Analysis: Why my eggs did not fertilise

After my failed IVF cycle in early December 2017, I was demanding answers from my IVF doctor. No one said to me that my eggs would not fertilise. The process was explained to me as:

  1. egg collection
  2. eggs fertilise and placed in incubator in lab
  3. Day 3 – review eggs and see if they are growing to that 6-8 cell range
  4. Day 5 – Blastocyst stage and implantation of the embryo
  5. TWW (the 2 week wait to see if you are pregnant) – pregnancy blood test booked in.

The clinic actually made me appointments for the embryo implantation and the pregnancy test blood test before they even knew if my eggs had fertilised. This is why I had my hopes up and high expectations! As far as I was concerned they failed!

Nathan and I sat with the doctor to discuss what went wrong and where the hell my $10,000 went (if we didn’t proceed to the embryo transfer why am I paying the full fee shouldn’t it only be half?).

We had the 2 hour meeting. It was explained to me that there are 3 reasons that eggs fail to fertilise:

  1. The EGGS
  2. The SPERM
  3. The LAB

He said that its not the Lab because other couples had fertilised eggs with the same incubator, equipment and scientist team that day.

The eggs looked good and we had plenty of them (11 mature from 18 collected).

The Sperm however was a problem – we had to use a frozen sample and that effected the motility of the sperm. The scientist think this was why even with ICSI it failed to work and all the eggs died. The doctor gave us some stats for women aged 38 – 40 where no fertilisation occurred this happened around 3.0% of the time. So we were very unlucky – especially since I had so many eggs, he encouraged us to do another cycle and this time we would do things differently…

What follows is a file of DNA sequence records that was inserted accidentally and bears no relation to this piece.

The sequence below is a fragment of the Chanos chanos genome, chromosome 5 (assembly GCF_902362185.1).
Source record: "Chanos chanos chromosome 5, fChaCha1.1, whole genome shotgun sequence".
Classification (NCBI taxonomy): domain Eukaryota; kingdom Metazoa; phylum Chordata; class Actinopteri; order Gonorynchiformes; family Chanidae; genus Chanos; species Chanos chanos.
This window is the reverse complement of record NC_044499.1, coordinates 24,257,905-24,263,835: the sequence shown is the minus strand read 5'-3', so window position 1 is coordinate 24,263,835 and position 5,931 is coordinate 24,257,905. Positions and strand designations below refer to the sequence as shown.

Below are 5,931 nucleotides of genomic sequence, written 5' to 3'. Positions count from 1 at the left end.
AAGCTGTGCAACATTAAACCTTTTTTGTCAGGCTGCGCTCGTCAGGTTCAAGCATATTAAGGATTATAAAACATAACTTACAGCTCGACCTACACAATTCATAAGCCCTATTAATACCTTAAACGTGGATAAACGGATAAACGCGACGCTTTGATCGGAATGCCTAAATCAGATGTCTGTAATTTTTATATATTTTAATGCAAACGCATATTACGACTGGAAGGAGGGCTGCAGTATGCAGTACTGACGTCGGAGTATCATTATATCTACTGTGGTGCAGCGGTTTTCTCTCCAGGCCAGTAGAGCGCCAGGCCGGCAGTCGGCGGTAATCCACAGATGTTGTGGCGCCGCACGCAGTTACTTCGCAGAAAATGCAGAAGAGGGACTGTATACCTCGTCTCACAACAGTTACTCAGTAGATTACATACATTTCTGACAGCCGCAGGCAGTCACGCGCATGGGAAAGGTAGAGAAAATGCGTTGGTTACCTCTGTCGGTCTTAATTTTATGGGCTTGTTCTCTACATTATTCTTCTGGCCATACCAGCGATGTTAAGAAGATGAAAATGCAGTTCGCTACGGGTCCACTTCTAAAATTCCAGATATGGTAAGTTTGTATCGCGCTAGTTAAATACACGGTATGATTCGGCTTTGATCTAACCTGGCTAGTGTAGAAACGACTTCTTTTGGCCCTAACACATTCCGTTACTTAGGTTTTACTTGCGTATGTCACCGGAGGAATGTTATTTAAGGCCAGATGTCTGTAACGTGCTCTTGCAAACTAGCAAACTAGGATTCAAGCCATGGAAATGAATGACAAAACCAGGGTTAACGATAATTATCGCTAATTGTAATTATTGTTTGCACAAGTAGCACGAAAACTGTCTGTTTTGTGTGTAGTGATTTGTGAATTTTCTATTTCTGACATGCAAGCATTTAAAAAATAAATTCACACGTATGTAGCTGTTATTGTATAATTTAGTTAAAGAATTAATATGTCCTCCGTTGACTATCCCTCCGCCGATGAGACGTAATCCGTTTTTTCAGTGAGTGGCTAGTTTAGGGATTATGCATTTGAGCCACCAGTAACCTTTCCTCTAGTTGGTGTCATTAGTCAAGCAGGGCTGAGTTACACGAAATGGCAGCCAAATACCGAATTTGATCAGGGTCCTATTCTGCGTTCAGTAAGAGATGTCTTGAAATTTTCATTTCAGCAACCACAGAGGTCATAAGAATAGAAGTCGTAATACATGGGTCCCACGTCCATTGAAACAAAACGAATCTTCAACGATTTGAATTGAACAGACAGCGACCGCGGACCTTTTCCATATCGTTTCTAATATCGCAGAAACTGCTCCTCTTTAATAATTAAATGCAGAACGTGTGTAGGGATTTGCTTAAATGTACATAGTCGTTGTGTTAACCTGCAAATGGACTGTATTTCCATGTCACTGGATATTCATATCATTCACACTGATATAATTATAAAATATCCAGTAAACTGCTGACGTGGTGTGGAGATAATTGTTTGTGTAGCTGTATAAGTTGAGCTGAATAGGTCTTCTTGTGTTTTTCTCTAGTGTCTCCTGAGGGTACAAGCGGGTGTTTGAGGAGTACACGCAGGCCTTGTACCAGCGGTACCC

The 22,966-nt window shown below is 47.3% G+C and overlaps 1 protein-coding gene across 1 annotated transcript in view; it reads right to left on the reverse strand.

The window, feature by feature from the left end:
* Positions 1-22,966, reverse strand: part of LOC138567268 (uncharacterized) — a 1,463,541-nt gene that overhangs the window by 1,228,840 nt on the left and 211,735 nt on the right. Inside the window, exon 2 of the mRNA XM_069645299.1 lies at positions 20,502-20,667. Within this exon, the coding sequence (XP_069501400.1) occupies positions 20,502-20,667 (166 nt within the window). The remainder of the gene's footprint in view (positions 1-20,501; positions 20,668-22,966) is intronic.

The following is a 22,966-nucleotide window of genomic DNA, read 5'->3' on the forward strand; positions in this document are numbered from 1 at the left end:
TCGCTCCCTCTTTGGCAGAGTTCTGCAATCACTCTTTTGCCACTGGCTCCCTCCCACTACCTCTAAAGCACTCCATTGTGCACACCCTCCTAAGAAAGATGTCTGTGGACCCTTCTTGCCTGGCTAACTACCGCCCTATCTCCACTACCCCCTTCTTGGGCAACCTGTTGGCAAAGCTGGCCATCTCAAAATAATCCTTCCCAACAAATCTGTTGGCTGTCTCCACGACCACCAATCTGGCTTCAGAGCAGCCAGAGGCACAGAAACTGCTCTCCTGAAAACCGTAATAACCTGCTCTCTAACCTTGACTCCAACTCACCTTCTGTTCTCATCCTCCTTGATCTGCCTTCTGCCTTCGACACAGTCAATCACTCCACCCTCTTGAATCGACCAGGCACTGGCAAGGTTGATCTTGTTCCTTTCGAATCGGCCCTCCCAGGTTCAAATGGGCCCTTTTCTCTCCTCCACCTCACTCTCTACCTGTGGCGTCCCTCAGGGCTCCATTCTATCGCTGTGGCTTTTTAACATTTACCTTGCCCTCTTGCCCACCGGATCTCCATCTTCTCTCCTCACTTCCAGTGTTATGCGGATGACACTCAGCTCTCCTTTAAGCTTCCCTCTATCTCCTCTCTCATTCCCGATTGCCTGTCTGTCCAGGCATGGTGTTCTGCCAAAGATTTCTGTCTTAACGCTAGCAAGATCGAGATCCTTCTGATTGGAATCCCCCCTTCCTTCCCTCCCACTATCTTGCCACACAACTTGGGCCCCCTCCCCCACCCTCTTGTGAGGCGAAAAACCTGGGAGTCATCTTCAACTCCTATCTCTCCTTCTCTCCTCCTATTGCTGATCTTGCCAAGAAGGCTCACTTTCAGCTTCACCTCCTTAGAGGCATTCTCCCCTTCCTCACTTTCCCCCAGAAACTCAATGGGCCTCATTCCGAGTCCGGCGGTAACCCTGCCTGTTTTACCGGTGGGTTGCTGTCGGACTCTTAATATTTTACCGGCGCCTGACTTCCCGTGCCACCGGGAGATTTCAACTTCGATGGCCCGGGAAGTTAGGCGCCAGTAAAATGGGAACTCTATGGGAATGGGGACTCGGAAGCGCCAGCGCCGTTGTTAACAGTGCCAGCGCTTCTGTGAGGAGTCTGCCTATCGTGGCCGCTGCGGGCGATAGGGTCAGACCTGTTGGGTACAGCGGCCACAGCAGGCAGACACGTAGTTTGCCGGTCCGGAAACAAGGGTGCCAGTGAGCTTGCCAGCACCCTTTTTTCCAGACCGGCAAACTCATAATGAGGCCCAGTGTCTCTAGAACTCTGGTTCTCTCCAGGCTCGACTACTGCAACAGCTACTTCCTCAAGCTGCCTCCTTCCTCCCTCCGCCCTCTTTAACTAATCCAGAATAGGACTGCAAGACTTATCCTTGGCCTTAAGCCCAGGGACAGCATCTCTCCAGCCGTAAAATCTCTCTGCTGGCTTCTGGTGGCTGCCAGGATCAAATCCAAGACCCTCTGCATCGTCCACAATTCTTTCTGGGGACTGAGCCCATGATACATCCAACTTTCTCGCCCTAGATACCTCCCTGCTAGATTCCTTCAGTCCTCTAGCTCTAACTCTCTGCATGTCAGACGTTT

• vitamins for Nathan
  • vitamins for me
  • menopur injections (rather than the Gonal F which  I did for the first round – apparently menopur gives better quality eggs but less of them)
  • 50% we will do ICSI and 50% IVF (last time we did all ICSI)
  • produce 3 frozen sperm samples 3 days apart so they have lots of options if the fresh sample is not provided
  • have Nathan prepped and ready for an extraction of sperm direct from the testes if no fresh sample is made available on the day (now that’s an incentive!)



The Doctor reminded me that you get about $4700 back from Medicare so I wasn’t actually out of pocket $10000. I hadn’t received the rebate yet so was happy to hear this. It did arrive the next few days and so we decided to do it all again and this time I was determined to make it work.